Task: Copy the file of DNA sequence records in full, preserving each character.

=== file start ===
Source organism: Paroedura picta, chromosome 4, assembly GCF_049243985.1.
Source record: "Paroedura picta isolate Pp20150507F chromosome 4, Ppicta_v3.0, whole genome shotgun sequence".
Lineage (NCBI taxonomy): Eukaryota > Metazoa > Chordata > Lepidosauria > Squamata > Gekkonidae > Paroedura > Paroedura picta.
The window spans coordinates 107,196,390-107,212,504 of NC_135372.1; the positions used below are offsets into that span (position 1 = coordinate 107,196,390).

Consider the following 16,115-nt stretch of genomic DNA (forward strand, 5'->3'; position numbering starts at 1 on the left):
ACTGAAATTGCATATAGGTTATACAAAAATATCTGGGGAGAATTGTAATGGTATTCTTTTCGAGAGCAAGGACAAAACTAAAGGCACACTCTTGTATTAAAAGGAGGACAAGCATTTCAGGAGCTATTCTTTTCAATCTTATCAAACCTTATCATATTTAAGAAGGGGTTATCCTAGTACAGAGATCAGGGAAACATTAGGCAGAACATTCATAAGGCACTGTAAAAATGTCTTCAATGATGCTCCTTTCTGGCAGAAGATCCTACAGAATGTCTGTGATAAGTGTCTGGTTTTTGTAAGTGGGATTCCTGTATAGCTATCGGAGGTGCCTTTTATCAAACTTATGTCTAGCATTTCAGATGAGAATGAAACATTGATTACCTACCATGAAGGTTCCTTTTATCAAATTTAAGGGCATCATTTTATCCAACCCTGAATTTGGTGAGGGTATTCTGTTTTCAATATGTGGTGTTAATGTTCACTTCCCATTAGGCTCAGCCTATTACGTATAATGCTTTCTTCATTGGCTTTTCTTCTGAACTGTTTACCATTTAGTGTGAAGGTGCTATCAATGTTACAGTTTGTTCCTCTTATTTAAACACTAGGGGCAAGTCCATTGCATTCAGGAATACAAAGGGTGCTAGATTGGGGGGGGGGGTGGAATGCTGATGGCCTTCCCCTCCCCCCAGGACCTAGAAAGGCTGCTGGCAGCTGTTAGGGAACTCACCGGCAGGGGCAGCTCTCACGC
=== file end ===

Source organism: Paroedura picta, chromosome 4, assembly GCF_049243985.1.
Source record: "Paroedura picta isolate Pp20150507F chromosome 4, Ppicta_v3.0, whole genome shotgun sequence".
Lineage (NCBI taxonomy): Eukaryota > Metazoa > Chordata > Lepidosauria > Squamata > Gekkonidae > Paroedura > Paroedura picta.
The window spans coordinates 107,196,390-107,212,504 of NC_135372.1; the positions used below are offsets into that span (position 1 = coordinate 107,196,390).

Consider the following 16,115-nt stretch of genomic DNA (forward strand, 5'->3'; position numbering starts at 1 on the left):
ACTGAAATTGCATATAGGTTATACAAAAATATCTGGGGAGAATTGTAATGGTATTCTTTTCGAGAGCAAGGACAAAACTAAAGGCACACTCTTGTATTAAAAGGAGGACAAGCATTTCAGGAGCTATTCTTTTCAATCTTATCAAACCTTATCATATTTAAGAAGGGGTTATCCTAGTACAGAGATCAGGGAAACATTAGGCAGAACATTCATAAGGCACTGTAAAAATGTCTTCAATGATGCTCCTTTCTGGCAGAAGATCCTACAGAATGTCTGTGATAAGTGTCTGGTTTTTGTAAGTGGGATTCCTGTATAGCTATCGGAGGTGCCTTTTATCAAACTTATGTCTAGCATTTCAGATGAGAATGAAACATTGATTACCTACCATGAAGGTTCCTTTTATCAAATTTAAGGGCATCATTTTATCCAACCCTGAATTTGGTGAGGGTATTCTGTTTTCAATATGTGGTGTTAATGTTCACTTCCCATTAGGCTCAGCCTATTACGTATAATGCTTTCTTCATTGGCTTTTCTTCTGAACTGTTTACCATTTAGTGTGAAGGTGCTATCAATGTTACAGTTTGTTCCTCTTATTTAAACACTAGGGGCAAGTCCATTGCATTCAGGAATACAAAGGGTGCTAGATTGGGGGGGGGGGTGGAATGCTGATGGCCTTCCCCTCCCCCCAGGACCTAGAAAGGCTGCTGGCAGCTGTTAGGGAACTCACCGGCAGGGGCAGCTCTCACGC